D. Except as provided in subsection C of this section or section 25-317, subsection G, the court shall maintain continuing jurisdiction over the issue of maintenance for the period of time maintenance is awarded.

As you can see, Subsection A is the first part of analysis and addresses the threshold question: is a particular spouse entitled to an award of spousal maintenance.  If the answer is no, the analysis ends.  If the answer is yes, the court proceeds to the second part of the analysis set forth in Subsection B to address the questions of the monthly amount of spousal maintenance and the duration of spousal maintenance.

Note also that Subsection C says that the parties may agree that the spousal maintenance award may not be modified.  Unless the parties make this agreement, spousal maintenance is subject to modification until the duration of the award ends.  The Arizona Supreme Court has ruled that this section actually means what it says - if the parties agree that the award is not modifiable, it is not modifiable for any reason with no exceptions.

A couple of the ways that judges determine the monthly amount of spousal maintenance is that some use the guidelines authored several years ago by the Maricopa County Superior Court.  The guidelines are not the law.  The Superior Court created them after studying many spousal maintenance cases as a way for litigants and attorneys to attempt to predict the likely award if they go to trial.  One judge used the guidelines to determine a spousal maintenance award and the Court of Appeals ruled that trial courts may not do that - they must actually use the factors in Subsection B.  Later, some judges used the guidelines and said in their orders that they considered the factors in Subsection B.  This time, the Court of Appeals ruled that this is sufficient.  The guidelines are the difference in net monthly incomes of the parties times .015 times the number of years of marriage.  For example, if Husband’s net monthly income is $5,000, Wife’s net monthly income is $2,000, and the parties have been married for 20 years, the calculation is ($5,000 - $2,000) x .015 x 20.  In this case, the guideline amount for monthly spousal maintenance is $900.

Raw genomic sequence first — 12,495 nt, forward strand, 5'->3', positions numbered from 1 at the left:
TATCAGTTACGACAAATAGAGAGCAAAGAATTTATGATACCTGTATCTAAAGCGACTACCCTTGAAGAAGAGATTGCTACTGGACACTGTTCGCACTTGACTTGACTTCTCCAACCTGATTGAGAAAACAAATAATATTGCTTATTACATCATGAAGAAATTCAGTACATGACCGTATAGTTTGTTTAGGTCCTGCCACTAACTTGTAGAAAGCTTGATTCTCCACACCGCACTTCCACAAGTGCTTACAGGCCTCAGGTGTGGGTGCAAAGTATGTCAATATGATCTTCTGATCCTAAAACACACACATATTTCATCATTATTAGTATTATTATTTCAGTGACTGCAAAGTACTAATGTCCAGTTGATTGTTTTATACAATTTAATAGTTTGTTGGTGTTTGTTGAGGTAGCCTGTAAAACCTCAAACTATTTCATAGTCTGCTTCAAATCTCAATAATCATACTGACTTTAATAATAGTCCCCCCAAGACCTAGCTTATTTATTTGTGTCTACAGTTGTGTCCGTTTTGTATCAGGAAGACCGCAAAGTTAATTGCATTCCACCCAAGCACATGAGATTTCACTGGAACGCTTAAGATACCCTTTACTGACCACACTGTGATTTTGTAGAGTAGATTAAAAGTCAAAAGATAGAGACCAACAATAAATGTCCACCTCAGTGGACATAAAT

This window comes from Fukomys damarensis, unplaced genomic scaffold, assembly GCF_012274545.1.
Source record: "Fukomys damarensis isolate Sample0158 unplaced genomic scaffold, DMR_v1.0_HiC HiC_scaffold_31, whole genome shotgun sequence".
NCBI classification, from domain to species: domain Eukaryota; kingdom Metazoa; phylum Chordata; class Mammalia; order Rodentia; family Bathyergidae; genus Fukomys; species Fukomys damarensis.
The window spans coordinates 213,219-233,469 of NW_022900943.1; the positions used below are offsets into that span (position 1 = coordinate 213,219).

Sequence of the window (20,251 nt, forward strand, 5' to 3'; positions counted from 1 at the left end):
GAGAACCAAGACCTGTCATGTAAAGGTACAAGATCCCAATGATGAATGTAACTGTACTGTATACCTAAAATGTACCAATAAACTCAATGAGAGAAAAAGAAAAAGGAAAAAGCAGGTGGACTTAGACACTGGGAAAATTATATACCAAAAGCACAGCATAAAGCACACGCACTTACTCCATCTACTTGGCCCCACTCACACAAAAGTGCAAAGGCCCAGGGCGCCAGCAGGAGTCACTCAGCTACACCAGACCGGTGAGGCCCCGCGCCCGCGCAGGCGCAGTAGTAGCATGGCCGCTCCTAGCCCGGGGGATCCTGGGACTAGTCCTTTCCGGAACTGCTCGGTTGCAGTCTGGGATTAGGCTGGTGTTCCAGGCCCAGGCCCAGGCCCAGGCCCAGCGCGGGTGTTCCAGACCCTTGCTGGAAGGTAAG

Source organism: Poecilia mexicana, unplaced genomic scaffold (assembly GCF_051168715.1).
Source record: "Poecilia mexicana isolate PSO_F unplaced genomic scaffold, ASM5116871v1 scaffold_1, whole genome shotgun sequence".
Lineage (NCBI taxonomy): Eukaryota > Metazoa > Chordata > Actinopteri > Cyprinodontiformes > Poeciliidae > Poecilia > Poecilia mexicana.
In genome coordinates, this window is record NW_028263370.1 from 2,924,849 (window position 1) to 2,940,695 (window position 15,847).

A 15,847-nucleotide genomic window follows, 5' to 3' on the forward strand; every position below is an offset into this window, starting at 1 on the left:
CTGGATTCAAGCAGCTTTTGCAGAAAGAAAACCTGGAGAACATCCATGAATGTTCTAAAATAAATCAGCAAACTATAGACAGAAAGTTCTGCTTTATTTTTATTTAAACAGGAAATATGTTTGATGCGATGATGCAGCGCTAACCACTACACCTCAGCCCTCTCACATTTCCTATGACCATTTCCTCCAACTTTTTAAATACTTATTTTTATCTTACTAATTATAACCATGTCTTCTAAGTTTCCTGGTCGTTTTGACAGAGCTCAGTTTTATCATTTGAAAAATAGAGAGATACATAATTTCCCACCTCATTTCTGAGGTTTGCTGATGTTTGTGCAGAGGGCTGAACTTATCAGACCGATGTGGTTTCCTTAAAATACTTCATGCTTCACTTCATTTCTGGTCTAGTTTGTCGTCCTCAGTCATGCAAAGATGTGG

The other way to determine the monthly amount of spousal maintenance is to determine the spouse’s monthly reasonable needs, subtract his or her monthly income (or what she is capable of earning), determine the paying spouse’s monthly income (or what he or she is capable of earning), subtract his or her reasonable needs, and see if the money left over is enough to make up the other spouse’s monthly deficit.

If you have a spousal maintenance issue or have questions about spousal maintenance, contact Thomas A. Morton.  I offer a consultation of about one hour for a flat fee that is substantially less than my hourly rate.  Thomas A. Morton is a Phoenix, Arizona divorce and family law attorney.

Published in Blog
Saturday, 23 November 2013 16:21

Spousal Maintenance and Alimony Basics

Most divorcing couples in Arizona only have a vague understanding about spousal maintenance (also known as alimony). Most people think that spousal maintenance means that the former husband must continue to support the former wife indefinitely. That is the result sometimes, but there are many different results and variations in a spousal maintenance case.

The State of Arizona has enacted specific statutes to guide judges and divorcing couples regarding spousal maintenance.